The U.N. Goes Big on Cannabis Reform | Baltimore Pushes for Social Justice | MERRY JANE NEWS
This week, a top committee of the United Nations World Health Organization has recommended that world leaders rethink the global prohibition of marijuana, bringing worldwide cannabis reform one step closer to becoming a reality.
The U.N. currently classifies cannabis as a Schedule Four drug. Schedule Four is a category reserved for extremely addictive and dangerous drugs that have no accepted medical use, like heroin or crack.
Last November, the World Health Organization’s. Expert Committee on Drug Dependence decided to re-evaluate whether this extreme classification is still relevant in the 21st Century. After considering mountains of scientific evidence, the committee has now recommended that cannabis should be moved to Schedule One – the least restrictive drug category.
The committee also recommended that CBD should not be considered a restricted drug at all. This decision is only a recommendation, however, and it is ultimately up to a commission of 53 individual countries to decide whether or not to officially relax the global prohibition of marijuana.
Back home the U.S., the great city of Baltimore has just joined the push to bring social justice to some of the millions of Americans who have been jailed for minor cannabis crimes.
Last week, Baltimore State’s Attorney Marilyn Mosby announced that her office will stop prosecuting marijuana possession cases. The prosecutor also requested that city courts clear the convictions for nearly 5,000 current pot possession offenders.
At a press conference, Mosby said that “No one who is serious about public safety can honestly say that spending resources to jail people for marijuana use is a smart way to use our limited time and money.”
Baltimore currently has the highest murder rate of any U.S. city, but city police were only able to solve 26% of all of last year’s murder cases. Mosby argued that cops need to stop wasting time and resources on busting people for weed, and focus their efforts on violent crime.
Unfortunately, Baltimore police are not on board with State Attorney Mosby’s plans, and have said that they will continue to arrest anyone caught with weed. At the very least, anyone still getting busted can rest easier knowing that carrying a bag of pot may no longer leave them with a permanent criminal record.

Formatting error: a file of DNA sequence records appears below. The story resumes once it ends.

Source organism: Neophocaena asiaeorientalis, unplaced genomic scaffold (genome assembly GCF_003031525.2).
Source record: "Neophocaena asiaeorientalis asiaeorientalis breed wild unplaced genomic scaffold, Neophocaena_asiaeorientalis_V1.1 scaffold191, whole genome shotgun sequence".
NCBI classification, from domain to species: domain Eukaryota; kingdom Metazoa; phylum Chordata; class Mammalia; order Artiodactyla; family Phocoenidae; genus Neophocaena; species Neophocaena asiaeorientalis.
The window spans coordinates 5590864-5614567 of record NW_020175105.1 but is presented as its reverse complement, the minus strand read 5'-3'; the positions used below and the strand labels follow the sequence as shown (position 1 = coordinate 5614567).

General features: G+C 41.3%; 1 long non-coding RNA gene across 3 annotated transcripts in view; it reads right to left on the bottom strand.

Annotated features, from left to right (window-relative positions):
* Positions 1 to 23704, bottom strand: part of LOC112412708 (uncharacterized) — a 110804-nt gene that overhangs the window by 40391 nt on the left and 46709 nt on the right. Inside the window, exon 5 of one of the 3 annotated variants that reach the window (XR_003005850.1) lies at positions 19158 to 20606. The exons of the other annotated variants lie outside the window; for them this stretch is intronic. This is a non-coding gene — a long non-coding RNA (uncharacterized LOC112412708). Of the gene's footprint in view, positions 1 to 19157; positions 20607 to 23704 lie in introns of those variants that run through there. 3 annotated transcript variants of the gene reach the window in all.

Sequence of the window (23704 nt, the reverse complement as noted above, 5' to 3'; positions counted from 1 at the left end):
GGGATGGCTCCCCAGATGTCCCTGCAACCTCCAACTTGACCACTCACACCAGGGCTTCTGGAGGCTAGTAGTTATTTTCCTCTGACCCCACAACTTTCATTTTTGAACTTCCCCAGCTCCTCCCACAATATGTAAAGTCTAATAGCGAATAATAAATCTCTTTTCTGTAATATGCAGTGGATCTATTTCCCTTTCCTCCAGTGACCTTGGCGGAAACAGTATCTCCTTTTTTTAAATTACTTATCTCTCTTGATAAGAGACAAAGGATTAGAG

And in nearby Pennsylvania, lawmakers have just introduced a bill to legalize pot entirely.
The new bill, filed by state Representative Jake Wheatley and 25 co-sponsors, would allow anyone over 21 to grow, buy, use, and possess pot. The bill would also include measures of social justice, clearing the records of former pot offenders and requiring the release of anyone currently doing time for minor weed crimes.
Taxes from retail sales could bring the state an estimated $500 million a year, and Wheatley said that he would use half of this revenue to help reduce student loan debt for graduates of Pennsylvania schools. Another 40 percent would go to fund affordable housing, and the final 10 percent would go to support after-school care programs.
It is not yet certain whether the bill has a chance of becoming law, considering that both the state House and Senate are controlled by Republicans. However, Governor Tom Wolf has recently argued that it is time for the Keystone State to consider legalization, and his support might just turn that “no” vote to a “yes.”
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